Manson Guitars MB-1 Standard Matt Bellamy signature guitar review

  • £3299
Massive creative potential and yet a deceptively simple solidbody electric

MusicRadar Verdict

Finally you can buy the exact same guitar that Matt Bellamy uses. It comes at a price, but remains a unique collaboration between artist and luthier.


  • +

    Very tidy build quality. Massive rock tone. Sustainer. The potential of the MIDI controller.


  • -

    The killswitch isn't the most efficient. It's rather expensive.

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As a premier British guitar-maker, shop-owner and touring tech to the likes of Led Zeppelin and Them Crooked Vultures star John Paul Jones, Hugh Manson is a busy man.

Thankfully for us, however, he's found time to launch his first signature model, founded on his long-time association with Muse's Matt Bellamy, who plays numerous Manson guitars.

As the owner's certificate included with each MB-1 Standard attests, "the instrument has been crafted combining the talent and artistic expression of Matthew Bellamy and the manufacturing expertise of Hugh Manson. Each instrument has been constructed in the UK using the finest components and unique custom electronics, replicating the shape and features of the stage guitars used by Matthew Bellamy".

See it in action alongside the Parker Fly Mojo MIDI here, or click for more video:

"Chords and riffs sound big, but still quite organic, and flicking in the Sustainer just adds to the fun."

Each certificate is signed by both parties. The MB-1, based on Bellamy's own cracked mirror M1D1, is built in batches of 25. The first batch was announced earlier in 2009 and sold out in a matter of weeks. At the time of writing, a second batch has yet to be announced, but with Muse's ongoing worldwide tour in support of their latest album, we'd be surprised if demand doesn't continue.

The MB-1 is far from some successful artist's 'take the money and run' concept. Tipping the 3k mark, however, it's far from cheap, but it is a very serious instrument, loaded with some pretty clever toys. Underneath the technology is an extremely well-made, yet simple, solid body electric.

Its stretched Tele outline replicates Matt's original design in style, although the body is a little longer to make space for the X-Y MIDI control pad, and that upper shoulder is slightly downsized. Only two finishes are offered, the standard matt textured black, as here, or a gloss red glitter, which adds a further £200.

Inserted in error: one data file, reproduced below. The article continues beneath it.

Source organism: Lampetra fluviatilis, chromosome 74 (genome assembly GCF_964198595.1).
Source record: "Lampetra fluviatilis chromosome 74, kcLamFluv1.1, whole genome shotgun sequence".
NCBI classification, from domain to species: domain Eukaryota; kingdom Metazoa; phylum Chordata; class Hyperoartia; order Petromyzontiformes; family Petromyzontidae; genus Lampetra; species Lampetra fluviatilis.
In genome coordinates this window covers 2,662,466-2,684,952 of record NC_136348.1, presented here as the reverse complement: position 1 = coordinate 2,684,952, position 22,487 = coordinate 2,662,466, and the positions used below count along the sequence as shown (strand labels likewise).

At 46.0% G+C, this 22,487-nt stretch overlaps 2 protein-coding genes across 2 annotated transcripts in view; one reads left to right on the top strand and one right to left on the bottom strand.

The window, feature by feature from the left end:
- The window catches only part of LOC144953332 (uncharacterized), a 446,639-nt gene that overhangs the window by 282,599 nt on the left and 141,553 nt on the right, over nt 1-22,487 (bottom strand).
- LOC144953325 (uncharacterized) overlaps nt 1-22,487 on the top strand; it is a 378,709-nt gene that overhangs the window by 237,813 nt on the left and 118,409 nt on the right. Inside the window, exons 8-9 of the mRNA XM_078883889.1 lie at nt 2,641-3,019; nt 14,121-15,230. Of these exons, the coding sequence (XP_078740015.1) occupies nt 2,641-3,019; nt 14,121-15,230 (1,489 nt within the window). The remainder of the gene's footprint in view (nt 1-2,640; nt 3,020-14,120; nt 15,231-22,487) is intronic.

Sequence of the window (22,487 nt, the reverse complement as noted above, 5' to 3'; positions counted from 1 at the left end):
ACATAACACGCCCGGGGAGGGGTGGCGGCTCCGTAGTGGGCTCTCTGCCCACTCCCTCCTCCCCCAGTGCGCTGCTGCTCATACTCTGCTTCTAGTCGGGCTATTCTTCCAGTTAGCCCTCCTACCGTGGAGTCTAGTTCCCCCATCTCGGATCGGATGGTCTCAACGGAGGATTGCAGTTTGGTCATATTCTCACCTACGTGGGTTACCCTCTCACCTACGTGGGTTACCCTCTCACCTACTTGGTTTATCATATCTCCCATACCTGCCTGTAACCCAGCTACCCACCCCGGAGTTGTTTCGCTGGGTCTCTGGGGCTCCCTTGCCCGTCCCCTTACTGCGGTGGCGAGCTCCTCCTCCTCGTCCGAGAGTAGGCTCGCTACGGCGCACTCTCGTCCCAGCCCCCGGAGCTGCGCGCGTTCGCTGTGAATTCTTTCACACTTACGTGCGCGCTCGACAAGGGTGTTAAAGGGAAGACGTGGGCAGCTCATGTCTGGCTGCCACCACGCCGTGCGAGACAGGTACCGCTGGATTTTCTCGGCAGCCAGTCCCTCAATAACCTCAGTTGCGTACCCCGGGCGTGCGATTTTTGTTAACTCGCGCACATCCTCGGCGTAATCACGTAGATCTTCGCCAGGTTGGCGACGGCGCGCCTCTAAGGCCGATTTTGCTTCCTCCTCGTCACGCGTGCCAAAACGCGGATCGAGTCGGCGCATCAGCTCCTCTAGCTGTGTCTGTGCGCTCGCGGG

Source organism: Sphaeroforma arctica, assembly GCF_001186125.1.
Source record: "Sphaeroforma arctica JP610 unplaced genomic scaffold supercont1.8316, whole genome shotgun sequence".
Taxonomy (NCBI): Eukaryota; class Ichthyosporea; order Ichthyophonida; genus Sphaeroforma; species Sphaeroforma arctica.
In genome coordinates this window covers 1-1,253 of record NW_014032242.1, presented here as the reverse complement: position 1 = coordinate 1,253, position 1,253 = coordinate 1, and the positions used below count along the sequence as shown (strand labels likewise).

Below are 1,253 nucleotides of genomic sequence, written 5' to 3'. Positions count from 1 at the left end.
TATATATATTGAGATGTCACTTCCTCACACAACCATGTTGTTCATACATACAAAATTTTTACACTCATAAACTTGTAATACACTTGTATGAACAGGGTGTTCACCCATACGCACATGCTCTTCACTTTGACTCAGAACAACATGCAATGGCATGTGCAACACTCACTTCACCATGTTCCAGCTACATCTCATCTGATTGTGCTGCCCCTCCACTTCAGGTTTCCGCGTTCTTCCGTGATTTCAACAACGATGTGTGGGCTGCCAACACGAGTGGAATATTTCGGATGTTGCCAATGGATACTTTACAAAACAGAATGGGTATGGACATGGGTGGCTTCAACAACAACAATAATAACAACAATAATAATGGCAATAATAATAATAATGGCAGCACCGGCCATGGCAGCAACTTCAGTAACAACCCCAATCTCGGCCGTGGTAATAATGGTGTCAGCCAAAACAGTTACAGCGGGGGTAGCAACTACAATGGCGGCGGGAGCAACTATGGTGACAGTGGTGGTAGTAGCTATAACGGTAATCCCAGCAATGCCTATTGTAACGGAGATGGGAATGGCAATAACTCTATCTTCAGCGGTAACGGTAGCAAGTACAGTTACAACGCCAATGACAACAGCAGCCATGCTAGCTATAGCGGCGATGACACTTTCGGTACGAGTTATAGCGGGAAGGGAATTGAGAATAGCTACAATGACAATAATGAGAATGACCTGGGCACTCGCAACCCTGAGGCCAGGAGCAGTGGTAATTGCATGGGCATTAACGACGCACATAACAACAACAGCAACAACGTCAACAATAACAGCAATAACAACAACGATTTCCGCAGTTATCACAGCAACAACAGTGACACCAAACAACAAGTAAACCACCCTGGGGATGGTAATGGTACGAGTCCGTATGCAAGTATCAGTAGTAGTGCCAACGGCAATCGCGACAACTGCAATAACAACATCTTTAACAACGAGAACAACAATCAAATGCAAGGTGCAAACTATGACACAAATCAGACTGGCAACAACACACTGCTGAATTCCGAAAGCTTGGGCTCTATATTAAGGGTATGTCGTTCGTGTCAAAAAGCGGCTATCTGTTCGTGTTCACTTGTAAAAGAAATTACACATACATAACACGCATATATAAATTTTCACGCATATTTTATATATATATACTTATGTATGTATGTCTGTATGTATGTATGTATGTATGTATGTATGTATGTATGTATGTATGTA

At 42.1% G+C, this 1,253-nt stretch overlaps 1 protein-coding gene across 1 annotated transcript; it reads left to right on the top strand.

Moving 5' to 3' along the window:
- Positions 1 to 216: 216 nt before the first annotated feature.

Hugh has made a few necks in his time and this clean, satin-finished birds-eye maple bolt-on is a corker - Fender-style in dimension with a slight 'V' profile maximising depth and stiffness, without feeling overly bulky in the hand.

The dark rosewood 'board only has side dots, a compound radius and finely installed medium gauge frets. Load on top-of-the line Gotoh hardware - including those beautiful 512 tuners with height adjustable posts to maximise the down pressure over the graphite nut - plus a slinky, clean set-up and, like we said, this guitar is beautifully crafted simplicity.

With its mainly black livery, from a few feet away the extra black switches and buttons almost disappear. But even if they were more visible, it's a testament to the design that the MB-1 is actually a pretty easy drive. At the bridge we have a covered Manson/Bare Knuckle humbucker, modelled closely on Bare Knuckle's own Nailbomb.

At the neck there is a humbucker-sized Fernandes Sustainer (one coil is the sustain driver, the other a standard single-coil). The dual pickups are controlled by a black-tipped three-way toggle placed near to the closely-spaced chromed metal Tele-style knobs of the volume and tone controls. Below are two black-plated mini switches (Sustainer on/off and Sustainer mode). The upper shoulder houses a second three-way toggle - a centre-off killswitch.

For many of us, this alone would be our dream guitar (well, perhaps with a vibrato), but the MB-1's largest visual clue to its sonic potential is the black-rimmed screen at the base of the guitar: an X-Y MIDI controller pad, set up out of the box to use with both Korg's KP-3 Kaoss Pad and DigiTech's Whammy pedal.

Of course, all this electrickery needs power and the MB-1 uses two 9-volt blocks (no power consumption is quoted) housed in their own rear cavity. Two separate outputs offload the info: standard jack and five-pin MIDI outputs. Now, all that we need to do is get out heads around the Manson's technology…